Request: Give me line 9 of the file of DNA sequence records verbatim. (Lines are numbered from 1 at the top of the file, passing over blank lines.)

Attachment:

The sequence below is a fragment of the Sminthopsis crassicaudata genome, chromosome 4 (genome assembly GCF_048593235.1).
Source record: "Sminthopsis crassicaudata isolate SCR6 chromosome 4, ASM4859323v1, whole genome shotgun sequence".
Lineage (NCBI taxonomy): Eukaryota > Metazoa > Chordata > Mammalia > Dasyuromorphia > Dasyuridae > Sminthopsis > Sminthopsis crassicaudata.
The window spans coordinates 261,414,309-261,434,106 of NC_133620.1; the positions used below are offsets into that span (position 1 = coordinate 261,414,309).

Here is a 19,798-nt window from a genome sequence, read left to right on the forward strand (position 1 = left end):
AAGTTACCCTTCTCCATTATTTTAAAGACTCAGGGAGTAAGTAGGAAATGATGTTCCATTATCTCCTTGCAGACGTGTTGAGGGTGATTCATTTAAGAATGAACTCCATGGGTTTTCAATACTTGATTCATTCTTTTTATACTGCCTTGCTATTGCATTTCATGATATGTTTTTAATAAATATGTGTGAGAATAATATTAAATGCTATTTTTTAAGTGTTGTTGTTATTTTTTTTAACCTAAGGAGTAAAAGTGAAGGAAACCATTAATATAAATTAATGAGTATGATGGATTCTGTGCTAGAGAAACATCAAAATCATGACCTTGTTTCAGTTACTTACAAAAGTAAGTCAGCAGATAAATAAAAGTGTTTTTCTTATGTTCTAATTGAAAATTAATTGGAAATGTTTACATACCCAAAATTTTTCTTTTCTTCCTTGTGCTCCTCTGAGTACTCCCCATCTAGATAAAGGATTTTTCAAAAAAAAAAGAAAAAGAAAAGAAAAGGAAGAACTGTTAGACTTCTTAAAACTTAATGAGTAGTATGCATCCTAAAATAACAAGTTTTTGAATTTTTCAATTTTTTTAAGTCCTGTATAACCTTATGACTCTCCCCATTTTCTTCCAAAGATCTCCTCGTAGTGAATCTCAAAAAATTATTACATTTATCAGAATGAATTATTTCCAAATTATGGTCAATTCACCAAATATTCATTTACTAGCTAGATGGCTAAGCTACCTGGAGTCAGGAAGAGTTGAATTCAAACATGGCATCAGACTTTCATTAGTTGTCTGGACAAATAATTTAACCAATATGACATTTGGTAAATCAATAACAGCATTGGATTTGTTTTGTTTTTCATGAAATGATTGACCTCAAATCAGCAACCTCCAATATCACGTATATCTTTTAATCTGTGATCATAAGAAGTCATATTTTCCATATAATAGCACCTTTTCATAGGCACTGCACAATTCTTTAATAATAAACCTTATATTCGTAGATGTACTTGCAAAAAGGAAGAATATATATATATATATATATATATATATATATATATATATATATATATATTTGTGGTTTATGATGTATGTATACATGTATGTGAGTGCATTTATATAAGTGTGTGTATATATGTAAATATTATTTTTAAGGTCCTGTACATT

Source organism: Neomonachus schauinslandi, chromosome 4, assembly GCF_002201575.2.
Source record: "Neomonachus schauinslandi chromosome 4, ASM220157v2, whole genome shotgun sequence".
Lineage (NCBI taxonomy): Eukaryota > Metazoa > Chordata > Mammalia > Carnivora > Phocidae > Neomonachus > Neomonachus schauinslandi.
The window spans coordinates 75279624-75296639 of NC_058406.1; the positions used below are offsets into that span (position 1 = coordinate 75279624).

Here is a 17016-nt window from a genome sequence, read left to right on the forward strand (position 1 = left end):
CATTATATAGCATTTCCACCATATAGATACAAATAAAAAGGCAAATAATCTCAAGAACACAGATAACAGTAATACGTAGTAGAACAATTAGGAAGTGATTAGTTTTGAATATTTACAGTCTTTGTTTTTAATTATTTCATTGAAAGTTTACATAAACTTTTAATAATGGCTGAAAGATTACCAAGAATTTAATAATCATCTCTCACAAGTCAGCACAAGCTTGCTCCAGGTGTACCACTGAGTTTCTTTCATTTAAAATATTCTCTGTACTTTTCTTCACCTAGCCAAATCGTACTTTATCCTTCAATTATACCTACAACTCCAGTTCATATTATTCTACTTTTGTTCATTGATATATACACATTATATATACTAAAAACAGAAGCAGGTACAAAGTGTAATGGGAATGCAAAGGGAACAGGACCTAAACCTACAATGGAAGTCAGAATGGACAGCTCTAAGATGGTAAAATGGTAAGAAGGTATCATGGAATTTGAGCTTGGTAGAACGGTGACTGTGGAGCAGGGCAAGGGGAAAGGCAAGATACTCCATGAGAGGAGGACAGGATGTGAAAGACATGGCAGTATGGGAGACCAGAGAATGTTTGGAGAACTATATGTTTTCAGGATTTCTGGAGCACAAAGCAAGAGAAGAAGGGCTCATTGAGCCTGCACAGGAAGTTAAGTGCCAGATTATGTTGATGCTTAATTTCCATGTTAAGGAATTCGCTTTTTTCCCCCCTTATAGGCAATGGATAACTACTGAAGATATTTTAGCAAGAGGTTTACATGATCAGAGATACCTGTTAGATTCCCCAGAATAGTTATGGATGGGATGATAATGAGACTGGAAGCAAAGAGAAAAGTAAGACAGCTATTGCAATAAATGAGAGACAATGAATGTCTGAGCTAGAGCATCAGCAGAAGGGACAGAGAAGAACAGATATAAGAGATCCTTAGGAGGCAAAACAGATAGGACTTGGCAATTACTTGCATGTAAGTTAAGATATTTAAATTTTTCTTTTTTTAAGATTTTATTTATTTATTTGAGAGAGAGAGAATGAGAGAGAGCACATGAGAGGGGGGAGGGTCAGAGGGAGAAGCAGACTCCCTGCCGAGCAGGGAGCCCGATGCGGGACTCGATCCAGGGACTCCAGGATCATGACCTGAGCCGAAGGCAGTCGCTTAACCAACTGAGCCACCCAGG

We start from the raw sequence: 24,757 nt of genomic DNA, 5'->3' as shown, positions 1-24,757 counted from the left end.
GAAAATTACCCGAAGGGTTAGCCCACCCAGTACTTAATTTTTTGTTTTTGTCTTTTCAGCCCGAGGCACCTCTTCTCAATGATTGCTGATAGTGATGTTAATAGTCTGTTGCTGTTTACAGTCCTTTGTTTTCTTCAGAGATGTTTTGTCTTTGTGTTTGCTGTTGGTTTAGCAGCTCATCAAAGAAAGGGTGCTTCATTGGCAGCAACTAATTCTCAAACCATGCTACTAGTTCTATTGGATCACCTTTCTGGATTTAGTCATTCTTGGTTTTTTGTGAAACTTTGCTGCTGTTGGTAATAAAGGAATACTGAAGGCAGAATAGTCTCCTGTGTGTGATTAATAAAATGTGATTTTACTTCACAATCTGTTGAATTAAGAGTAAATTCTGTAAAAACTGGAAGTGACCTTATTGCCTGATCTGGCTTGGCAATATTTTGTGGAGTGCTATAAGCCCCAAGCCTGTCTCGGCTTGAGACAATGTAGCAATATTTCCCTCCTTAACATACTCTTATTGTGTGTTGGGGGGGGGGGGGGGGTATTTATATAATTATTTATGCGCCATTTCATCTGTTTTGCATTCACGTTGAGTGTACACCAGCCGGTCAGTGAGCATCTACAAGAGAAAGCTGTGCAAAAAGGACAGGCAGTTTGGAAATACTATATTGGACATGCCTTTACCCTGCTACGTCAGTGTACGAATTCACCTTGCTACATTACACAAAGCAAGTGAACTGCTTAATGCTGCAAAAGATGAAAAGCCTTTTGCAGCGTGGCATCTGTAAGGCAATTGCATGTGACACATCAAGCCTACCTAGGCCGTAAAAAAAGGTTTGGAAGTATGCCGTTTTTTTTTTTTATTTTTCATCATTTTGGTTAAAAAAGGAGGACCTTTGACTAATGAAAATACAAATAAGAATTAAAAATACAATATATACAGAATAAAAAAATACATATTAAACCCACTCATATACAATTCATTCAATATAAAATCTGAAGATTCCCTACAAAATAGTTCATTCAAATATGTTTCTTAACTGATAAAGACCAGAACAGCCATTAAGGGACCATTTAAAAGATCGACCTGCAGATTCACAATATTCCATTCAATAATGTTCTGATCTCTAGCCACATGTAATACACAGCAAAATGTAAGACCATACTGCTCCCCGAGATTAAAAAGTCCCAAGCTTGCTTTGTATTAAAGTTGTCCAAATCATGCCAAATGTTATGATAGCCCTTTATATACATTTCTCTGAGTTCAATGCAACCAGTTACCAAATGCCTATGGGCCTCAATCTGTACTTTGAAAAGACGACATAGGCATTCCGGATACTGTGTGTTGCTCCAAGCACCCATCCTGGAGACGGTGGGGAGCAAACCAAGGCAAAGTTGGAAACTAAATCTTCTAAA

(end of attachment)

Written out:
Lineage (NCBI taxonomy): Eukaryota > Metazoa > Chordata > Mammalia > Carnivora > Phocidae > Neomonachus > Neomonachus schauinslandi.